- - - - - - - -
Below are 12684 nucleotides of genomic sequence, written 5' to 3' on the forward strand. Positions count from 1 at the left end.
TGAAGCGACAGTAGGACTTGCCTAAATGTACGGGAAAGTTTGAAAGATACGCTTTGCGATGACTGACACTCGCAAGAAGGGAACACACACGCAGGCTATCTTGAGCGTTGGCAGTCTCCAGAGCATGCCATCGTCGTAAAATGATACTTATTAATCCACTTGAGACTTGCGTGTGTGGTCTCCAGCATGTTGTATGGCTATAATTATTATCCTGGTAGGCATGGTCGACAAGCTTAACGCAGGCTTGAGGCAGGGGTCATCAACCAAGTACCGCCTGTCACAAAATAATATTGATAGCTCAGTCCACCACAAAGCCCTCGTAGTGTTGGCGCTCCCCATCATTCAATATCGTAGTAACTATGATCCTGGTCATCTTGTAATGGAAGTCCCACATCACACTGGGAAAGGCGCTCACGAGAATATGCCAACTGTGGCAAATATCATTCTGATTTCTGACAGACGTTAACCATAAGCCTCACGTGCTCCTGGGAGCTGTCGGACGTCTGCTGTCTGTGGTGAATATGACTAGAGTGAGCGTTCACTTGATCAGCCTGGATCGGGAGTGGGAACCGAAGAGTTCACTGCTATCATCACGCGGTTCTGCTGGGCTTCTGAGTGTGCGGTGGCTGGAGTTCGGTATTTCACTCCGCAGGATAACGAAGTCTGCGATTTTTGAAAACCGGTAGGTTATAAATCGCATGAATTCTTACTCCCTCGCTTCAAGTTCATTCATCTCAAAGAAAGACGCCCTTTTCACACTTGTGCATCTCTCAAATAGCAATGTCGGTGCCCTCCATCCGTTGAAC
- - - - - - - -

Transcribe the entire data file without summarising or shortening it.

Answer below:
Below are 12684 nucleotides of genomic sequence, written 5' to 3' on the forward strand. Positions count from 1 at the left end.
TGAAGCGACAGTAGGACTTGCCTAAATGTACGGGAAAGTTTGAAAGATACGCTTTGCGATGACTGACACTCGCAAGAAGGGAACACACACGCAGGCTATCTTGAGCGTTGGCAGTCTCCAGAGCATGCCATCGTCGTAAAATGATACTTATTAATCCACTTGAGACTTGCGTGTGTGGTCTCCAGCATGTTGTATGGCTATAATTATTATCCTGGTAGGCATGGTCGACAAGCTTAACGCAGGCTTGAGGCAGGGGTCATCAACCAAGTACCGCCTGTCACAAAATAATATTGATAGCTCAGTCCACCACAAAGCCCTCGTAGTGTTGGCGCTCCCCATCATTCAATATCGTAGTAACTATGATCCTGGTCATCTTGTAATGGAAGTCCCACATCACACTGGGAAAGGCGCTCACGAGAATATGCCAACTGTGGCAAATATCATTCTGATTTCTGACAGACGTTAACCATAAGCCTCACGTGCTCCTGGGAGCTGTCGGACGTCTGCTGTCTGTGGTGAATATGACTAGAGTGAGCGTTCACTTGATCAGCCTGGATCGGGAGTGGGAACCGAAGAGTTCACTGCTATCATCACGCGGTTCTGCTGGGCTTCTGAGTGTGCGGTGGCTGGAGTTCGGTATTTCACTCCGCAGGATAACGAAGTCTGCGATTTTTGAAAACCGGTAGGTTATAAATCGCATGAATTCTTACTCCCTCGCTTCAAGTTCATTCATCTCAAAGAAAGACGCCCTTTTCACACTTGTGCATCTCTCAAATAGCAATGTCGGTGCCCTCCATCCGTTGAAC